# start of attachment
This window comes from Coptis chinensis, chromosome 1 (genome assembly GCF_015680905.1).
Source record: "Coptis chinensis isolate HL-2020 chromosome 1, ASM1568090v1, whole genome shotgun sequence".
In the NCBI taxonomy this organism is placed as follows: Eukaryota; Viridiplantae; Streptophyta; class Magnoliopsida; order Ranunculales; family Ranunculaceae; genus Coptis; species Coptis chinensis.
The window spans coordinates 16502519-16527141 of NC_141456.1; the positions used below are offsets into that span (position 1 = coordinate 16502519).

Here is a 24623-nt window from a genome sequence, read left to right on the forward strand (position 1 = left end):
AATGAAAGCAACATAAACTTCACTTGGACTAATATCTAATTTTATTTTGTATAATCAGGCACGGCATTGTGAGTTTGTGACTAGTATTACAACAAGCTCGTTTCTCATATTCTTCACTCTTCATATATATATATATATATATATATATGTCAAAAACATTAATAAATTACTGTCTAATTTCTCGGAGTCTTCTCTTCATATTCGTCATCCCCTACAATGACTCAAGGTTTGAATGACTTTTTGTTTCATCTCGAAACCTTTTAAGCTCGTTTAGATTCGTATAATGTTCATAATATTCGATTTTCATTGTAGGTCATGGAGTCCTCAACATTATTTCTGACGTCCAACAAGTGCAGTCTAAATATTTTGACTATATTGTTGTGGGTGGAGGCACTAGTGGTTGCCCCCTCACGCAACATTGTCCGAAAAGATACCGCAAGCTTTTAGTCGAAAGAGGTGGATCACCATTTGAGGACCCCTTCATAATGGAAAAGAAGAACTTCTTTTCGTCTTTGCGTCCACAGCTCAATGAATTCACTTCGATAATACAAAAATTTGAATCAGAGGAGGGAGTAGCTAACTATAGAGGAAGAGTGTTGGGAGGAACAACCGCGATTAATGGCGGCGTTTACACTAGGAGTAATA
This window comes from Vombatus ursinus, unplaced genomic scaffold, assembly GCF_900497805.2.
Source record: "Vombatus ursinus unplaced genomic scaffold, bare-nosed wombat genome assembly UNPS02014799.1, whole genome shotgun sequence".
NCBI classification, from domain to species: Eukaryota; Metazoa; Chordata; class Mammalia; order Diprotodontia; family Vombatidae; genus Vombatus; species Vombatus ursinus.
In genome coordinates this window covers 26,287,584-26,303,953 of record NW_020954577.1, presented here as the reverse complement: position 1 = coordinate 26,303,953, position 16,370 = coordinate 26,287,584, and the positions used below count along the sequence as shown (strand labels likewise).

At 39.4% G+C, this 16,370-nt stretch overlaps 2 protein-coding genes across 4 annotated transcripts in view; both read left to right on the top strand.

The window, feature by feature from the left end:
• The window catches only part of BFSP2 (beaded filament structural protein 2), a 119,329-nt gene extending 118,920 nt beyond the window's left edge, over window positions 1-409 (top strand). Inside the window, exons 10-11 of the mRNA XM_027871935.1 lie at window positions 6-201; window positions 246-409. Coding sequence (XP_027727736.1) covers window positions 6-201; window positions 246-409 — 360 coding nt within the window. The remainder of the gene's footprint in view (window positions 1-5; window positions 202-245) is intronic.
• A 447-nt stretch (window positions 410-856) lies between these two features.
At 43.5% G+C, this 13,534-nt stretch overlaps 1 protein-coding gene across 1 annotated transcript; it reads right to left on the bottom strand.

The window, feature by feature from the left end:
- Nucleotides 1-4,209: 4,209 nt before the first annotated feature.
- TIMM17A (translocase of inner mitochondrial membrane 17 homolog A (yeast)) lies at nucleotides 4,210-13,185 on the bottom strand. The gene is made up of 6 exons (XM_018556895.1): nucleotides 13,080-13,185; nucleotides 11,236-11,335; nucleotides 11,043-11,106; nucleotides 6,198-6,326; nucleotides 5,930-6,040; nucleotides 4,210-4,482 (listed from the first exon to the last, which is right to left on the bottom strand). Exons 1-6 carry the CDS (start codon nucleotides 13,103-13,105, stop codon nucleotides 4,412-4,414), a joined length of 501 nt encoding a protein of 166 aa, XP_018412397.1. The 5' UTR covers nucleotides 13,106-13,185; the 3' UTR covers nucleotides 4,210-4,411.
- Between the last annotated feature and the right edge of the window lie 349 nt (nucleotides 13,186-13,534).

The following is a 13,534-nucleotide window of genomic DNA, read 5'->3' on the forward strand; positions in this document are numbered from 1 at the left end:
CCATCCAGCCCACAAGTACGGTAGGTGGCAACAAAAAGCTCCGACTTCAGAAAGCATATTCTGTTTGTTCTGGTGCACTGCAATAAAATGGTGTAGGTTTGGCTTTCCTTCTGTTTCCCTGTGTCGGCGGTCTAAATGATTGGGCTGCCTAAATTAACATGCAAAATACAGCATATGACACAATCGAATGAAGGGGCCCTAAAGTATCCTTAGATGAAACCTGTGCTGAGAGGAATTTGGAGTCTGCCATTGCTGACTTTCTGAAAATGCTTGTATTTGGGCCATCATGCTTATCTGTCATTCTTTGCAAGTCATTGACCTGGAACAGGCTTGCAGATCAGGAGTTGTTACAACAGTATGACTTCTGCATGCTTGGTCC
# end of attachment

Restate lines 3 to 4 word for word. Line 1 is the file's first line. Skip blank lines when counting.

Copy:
In the NCBI taxonomy this organism is placed as follows: Eukaryota; Viridiplantae; Streptophyta; class Magnoliopsida; order Ranunculales; family Ranunculaceae; genus Coptis; species Coptis chinensis.
The window spans coordinates 16502519-16527141 of NC_141456.1; the positions used below are offsets into that span (position 1 = coordinate 16502519).